Our mental life is a succession of conscious 'fields,'—They have a focus and a margin,—This description contrasted with the theory of 'ideas,'—Wundt's conclusions, note.

III. The Child as a Behaving Organism

Mind as pure reason and mind as practical guide,—The latter view the more fashionable one to-day,—It will be adopted in this work,—Why so?—The teacher's function is to train pupils to behavior.

IV. Education and Behavior

Education defined,—Conduct is always its outcome,—Different national ideals: Germany and England.

V. The Necessity of Reactions

No impression without expression,—Verbal reproduction,—Manual training,—Pupils should know their 'marks'.

VI. Native and Acquired Reactions

The acquired reactions must be preceded by native ones,—Illustration: teaching child to ask instead of snatching,—Man has more instincts than other mammals.

VII. What the Native Reactions Are

Fear and love,—Curiosity,—Imitation,—Emulation,—Forbidden by Rousseau,—His error,—Ambition, pugnacity, and pride. Soft pedagogics and the fighting impulse,—Ownership,—Its educational uses,—Constructiveness,—Manual teaching,—Transitoriness in instincts,—Their order of succession.

VIII. The Laws of Habit

Good and bad habits,—Habit due to plasticity of organic tissues,—The aim of education is to make useful habits automatic,—Maxims relative to habit-forming: 1. Strong initiative,—2. No exception,—3. Seize first opportunity to act,—4. Don't preach,—Darwin and poetry: without exercise our capacities decay,—The habit of mental and muscular relaxation,—Fifth maxim, keep the faculty of effort trained,—Sudden conversions compatible with laws of habit,—Momentous influence of habits on character.

IX. The Association of Ideas

A case of habit,—The two laws, contiguity and similarity,—The teacher has to build up useful systems of association,—Habitual associations determine character,—Indeterminateness of our trains of association,—We can trace them backward, but not foretell them,—Interest deflects,—Prepotent parts of the field,—In teaching, multiply cues.

X. Interest

The child's native interests,—How uninteresting things acquire an interest,—Rules for the teacher,—'Preparation' of the mind for the lesson: the pupil must have something to attend with,—All later interests are borrowed from original ones.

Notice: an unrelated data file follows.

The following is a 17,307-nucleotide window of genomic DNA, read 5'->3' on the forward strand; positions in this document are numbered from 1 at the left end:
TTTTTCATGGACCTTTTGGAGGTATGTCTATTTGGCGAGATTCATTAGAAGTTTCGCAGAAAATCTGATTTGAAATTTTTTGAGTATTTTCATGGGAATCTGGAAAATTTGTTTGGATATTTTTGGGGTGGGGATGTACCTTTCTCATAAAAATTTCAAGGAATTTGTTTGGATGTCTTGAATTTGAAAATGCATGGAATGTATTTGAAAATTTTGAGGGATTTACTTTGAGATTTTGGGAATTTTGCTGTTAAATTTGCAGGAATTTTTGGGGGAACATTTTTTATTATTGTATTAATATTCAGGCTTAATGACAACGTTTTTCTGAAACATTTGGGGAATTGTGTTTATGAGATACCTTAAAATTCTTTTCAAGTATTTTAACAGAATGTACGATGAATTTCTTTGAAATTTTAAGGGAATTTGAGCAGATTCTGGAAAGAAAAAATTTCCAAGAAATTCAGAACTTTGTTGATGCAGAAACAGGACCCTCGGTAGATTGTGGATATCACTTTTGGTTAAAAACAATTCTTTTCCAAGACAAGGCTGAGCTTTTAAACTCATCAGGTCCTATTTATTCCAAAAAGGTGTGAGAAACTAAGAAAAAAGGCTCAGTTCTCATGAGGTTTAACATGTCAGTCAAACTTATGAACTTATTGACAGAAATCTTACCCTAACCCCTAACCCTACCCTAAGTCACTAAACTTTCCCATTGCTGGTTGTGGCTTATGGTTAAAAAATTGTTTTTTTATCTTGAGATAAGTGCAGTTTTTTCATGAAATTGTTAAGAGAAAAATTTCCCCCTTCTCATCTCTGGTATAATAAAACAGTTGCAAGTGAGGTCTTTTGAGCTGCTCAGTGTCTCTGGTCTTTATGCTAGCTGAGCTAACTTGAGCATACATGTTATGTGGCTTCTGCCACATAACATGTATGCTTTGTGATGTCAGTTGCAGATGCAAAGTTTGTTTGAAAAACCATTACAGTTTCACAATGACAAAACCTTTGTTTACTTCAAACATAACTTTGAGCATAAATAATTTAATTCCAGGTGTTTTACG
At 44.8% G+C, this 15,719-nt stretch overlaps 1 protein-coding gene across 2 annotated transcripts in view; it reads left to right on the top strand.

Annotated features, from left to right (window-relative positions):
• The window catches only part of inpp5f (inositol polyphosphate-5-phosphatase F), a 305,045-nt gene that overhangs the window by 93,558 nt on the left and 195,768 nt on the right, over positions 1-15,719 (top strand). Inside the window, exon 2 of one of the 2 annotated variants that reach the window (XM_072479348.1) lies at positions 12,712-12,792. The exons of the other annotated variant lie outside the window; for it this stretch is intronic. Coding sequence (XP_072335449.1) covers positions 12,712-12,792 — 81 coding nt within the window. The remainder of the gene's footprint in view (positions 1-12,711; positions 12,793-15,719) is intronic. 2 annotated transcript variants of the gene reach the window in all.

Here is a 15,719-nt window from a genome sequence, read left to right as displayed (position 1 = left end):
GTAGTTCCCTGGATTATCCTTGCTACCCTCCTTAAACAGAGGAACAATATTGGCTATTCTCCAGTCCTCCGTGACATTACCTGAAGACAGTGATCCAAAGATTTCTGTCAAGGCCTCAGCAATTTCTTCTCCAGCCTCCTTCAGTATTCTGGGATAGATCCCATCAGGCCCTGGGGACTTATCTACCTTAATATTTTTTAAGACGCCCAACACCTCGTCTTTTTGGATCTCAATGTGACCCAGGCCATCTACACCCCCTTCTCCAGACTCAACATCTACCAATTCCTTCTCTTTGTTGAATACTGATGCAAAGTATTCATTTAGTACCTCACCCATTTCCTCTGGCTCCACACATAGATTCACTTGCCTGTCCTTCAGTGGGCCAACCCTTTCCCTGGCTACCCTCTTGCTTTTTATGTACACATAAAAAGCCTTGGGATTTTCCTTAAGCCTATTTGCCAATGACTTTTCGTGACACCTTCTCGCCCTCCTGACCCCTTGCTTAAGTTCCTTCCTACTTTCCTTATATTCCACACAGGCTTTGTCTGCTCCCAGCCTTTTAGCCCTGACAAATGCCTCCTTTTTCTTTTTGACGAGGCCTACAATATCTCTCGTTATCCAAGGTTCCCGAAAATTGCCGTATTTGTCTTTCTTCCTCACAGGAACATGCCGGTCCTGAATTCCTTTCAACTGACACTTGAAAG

XI. Attention

Interest and attention are two aspects of one fact,—Voluntary attention comes in beats,—Genius and attention,—The subject must change to win attention,—Mechanical aids,—The physiological process,—The new in the old is what excites interest,—Interest and effort are compatible,—Mind-wandering,—Not fatal to mental efficiency.

XII. Memory

Due to association,—No recall without a cue,—Memory is due to brain-plasticity,—Native retentiveness,—Number of associations may practically be its equivalent,—Retentiveness is a fixed property of the individual,—Memory versus memories,—Scientific system as help to memory,—Technical memories,—Cramming,—Elementary memory unimprovable,—Utility of verbal memorizing,—Measurements of immediate memory,—They throw little light,—Passion is the important factor in human efficiency,—Eye-memory, ear-memory, etc.,—The rate of forgetting, Ebbinghaus's results,—Influence of the unreproducible,—To remember, one must think and connect.

XIII. The Acquisition of Ideas

Education gives a stock of conceptions,—The order of their acquisition,—Value of verbal material,—Abstractions of different orders: when are they assimilable,—False conceptions of children.

XIV. Apperception

Often a mystifying idea,—The process defined,—The law of economy,—Old-fogyism,—How many types of apperception?—New heads of classification must continually be invented,—Alteration of the apperceiving mass,—Class names are what we work by,—Few new fundamental conceptions acquired after twenty-five.

XV. The Will

The word defined,—All consciousness tends to action,—Ideo-motor action,—Inhibition,—The process of deliberation,—Why so few of our ideas result in acts,—The associationist account of the will,—A balance of impulses and inhibitions,—The over-impulsive and the over-obstructed type,—The perfect type,—The balky will,—What character building consists in,—Right action depends on right apperception of the case,—Effort of will is effort of attention: the drunkard's dilemma,—Vital importance of voluntary attention,—Its amount may be indeterminate,—Affirmation of free-will,—Two types of inhibition,—Spinoza on inhibition by a higher good,—Conclusion.

Talks to Students[editar]

I. The Gospel of Relaxation

II. On a Certain Blindness in Human Beings

III. What Makes a Life Significant?